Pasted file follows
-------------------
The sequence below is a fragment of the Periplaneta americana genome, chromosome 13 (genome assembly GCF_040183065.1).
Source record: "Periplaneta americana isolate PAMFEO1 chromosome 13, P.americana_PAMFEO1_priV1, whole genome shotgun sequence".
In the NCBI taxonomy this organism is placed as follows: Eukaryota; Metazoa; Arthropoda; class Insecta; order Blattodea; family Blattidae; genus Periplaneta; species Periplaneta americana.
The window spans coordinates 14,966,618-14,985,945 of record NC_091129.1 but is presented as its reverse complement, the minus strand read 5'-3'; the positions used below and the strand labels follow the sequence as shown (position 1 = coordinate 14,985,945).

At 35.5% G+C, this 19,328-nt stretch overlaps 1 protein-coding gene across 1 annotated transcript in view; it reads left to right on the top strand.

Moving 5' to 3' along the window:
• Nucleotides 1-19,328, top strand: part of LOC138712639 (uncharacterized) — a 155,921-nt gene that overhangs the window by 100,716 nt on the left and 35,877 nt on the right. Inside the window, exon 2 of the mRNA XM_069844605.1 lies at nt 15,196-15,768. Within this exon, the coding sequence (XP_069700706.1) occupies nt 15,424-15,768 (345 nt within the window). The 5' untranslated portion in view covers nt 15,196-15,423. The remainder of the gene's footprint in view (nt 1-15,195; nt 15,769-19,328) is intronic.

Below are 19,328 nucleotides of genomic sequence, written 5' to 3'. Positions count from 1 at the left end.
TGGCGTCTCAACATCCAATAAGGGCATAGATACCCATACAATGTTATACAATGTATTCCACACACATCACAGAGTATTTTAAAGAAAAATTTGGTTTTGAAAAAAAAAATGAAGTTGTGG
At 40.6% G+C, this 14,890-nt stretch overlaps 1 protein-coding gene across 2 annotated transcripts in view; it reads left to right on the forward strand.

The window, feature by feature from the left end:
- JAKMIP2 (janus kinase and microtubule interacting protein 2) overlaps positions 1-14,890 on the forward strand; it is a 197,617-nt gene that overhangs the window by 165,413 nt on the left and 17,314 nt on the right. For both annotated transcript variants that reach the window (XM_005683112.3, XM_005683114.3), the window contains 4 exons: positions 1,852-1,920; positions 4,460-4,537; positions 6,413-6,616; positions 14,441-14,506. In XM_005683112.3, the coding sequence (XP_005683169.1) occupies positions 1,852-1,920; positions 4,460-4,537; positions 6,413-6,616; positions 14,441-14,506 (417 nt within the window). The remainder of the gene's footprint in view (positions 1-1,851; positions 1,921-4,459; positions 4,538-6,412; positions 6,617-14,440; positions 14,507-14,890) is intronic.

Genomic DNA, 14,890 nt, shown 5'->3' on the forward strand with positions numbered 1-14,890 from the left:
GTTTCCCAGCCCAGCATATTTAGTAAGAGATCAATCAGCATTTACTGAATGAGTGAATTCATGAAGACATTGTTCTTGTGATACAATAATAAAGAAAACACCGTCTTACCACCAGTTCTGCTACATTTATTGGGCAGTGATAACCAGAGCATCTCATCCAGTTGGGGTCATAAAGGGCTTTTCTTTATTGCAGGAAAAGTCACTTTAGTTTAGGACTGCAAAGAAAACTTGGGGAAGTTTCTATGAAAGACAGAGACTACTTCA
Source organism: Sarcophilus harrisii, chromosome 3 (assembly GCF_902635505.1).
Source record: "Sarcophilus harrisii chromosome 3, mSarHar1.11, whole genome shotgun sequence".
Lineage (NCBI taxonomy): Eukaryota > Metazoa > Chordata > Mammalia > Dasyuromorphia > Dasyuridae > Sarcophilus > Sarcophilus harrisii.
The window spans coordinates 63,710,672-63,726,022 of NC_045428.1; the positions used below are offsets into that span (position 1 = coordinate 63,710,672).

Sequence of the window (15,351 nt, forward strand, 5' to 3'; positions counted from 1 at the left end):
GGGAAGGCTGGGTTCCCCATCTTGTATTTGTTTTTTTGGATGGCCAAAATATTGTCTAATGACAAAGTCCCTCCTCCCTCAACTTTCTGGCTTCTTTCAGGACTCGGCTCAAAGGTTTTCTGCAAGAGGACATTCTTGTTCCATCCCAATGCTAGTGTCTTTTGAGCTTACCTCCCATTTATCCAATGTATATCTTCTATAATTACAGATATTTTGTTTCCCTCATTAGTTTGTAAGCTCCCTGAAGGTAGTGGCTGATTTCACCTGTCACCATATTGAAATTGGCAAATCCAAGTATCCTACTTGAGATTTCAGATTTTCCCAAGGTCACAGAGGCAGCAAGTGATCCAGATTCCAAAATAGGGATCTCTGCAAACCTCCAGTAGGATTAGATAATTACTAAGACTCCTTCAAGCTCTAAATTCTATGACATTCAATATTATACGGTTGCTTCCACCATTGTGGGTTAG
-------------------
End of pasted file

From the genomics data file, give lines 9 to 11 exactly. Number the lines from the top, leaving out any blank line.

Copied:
TGGCGTCTCAACATCCAATAAGGGCATAGATACCCATACAATGTTATACAATGTATTCCACACACATCACAGAGTATTTTAAAGAAAAATTTGGTTTTGAAAAAAAAAATGAAGTTGTGG
At 40.6% G+C, this 14,890-nt stretch overlaps 1 protein-coding gene across 2 annotated transcripts in view; it reads left to right on the forward strand.

The window, feature by feature from the left end: